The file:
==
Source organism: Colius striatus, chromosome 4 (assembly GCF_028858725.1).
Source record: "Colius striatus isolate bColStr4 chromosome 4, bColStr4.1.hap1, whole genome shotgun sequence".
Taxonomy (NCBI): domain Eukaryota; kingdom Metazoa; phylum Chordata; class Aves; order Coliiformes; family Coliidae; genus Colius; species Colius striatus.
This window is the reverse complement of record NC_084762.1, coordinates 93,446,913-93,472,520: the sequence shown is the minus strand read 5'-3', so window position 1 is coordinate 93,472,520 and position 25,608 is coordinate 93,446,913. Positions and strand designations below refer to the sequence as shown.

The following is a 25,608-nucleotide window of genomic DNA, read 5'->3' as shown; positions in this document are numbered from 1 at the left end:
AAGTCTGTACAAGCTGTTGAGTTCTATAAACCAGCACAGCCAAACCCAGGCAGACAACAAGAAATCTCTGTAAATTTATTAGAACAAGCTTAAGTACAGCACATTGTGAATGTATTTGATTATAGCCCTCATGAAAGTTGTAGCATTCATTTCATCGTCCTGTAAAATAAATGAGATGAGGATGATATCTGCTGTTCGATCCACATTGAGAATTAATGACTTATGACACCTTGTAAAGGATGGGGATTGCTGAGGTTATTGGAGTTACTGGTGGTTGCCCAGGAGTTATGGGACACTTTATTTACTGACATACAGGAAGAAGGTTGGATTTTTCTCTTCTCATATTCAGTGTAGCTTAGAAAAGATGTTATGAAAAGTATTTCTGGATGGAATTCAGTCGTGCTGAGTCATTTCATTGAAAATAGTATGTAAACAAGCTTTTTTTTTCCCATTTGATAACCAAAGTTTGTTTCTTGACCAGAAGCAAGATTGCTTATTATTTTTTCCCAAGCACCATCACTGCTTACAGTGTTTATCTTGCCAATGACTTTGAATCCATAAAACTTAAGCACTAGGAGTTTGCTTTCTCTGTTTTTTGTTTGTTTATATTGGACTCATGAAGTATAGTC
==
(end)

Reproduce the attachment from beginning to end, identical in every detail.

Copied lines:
Source organism: Colius striatus, chromosome 4 (assembly GCF_028858725.1).
Source record: "Colius striatus isolate bColStr4 chromosome 4, bColStr4.1.hap1, whole genome shotgun sequence".
Taxonomy (NCBI): domain Eukaryota; kingdom Metazoa; phylum Chordata; class Aves; order Coliiformes; family Coliidae; genus Colius; species Colius striatus.
This window is the reverse complement of record NC_084762.1, coordinates 93,446,913-93,472,520: the sequence shown is the minus strand read 5'-3', so window position 1 is coordinate 93,472,520 and position 25,608 is coordinate 93,446,913. Positions and strand designations below refer to the sequence as shown.

The following is a 25,608-nucleotide window of genomic DNA, read 5'->3' as shown; positions in this document are numbered from 1 at the left end:
AAGTCTGTACAAGCTGTTGAGTTCTATAAACCAGCACAGCCAAACCCAGGCAGACAACAAGAAATCTCTGTAAATTTATTAGAACAAGCTTAAGTACAGCACATTGTGAATGTATTTGATTATAGCCCTCATGAAAGTTGTAGCATTCATTTCATCGTCCTGTAAAATAAATGAGATGAGGATGATATCTGCTGTTCGATCCACATTGAGAATTAATGACTTATGACACCTTGTAAAGGATGGGGATTGCTGAGGTTATTGGAGTTACTGGTGGTTGCCCAGGAGTTATGGGACACTTTATTTACTGACATACAGGAAGAAGGTTGGATTTTTCTCTTCTCATATTCAGTGTAGCTTAGAAAAGATGTTATGAAAAGTATTTCTGGATGGAATTCAGTCGTGCTGAGTCATTTCATTGAAAATAGTATGTAAACAAGCTTTTTTTTTCCCATTTGATAACCAAAGTTTGTTTCTTGACCAGAAGCAAGATTGCTTATTATTTTTTCCCAAGCACCATCACTGCTTACAGTGTTTATCTTGCCAATGACTTTGAATCCATAAAACTTAAGCACTAGGAGTTTGCTTTCTCTGTTTTTTGTTTGTTTATATTGGACTCATGAAGTATAGTC